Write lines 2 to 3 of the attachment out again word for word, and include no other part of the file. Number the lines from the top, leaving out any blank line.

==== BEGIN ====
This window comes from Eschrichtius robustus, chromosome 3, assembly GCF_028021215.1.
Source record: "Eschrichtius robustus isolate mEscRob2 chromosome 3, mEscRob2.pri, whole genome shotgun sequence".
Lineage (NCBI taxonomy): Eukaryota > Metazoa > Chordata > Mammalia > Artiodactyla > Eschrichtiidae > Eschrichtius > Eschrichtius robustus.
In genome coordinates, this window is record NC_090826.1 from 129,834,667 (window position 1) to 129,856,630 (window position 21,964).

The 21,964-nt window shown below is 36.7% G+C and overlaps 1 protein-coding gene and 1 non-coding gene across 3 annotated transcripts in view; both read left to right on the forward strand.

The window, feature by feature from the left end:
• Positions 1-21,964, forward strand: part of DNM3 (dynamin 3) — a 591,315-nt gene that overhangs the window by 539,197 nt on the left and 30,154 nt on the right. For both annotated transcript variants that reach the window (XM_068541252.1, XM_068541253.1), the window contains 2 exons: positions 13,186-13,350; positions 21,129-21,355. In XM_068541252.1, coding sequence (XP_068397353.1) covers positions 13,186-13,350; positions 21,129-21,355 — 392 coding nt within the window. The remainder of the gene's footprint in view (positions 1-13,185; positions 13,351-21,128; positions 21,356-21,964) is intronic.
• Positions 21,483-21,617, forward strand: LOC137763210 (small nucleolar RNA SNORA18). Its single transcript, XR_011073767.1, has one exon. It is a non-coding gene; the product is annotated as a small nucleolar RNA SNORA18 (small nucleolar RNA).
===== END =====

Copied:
Source record: "Eschrichtius robustus isolate mEscRob2 chromosome 3, mEscRob2.pri, whole genome shotgun sequence".
Lineage (NCBI taxonomy): Eukaryota > Metazoa > Chordata > Mammalia > Artiodactyla > Eschrichtiidae > Eschrichtius > Eschrichtius robustus.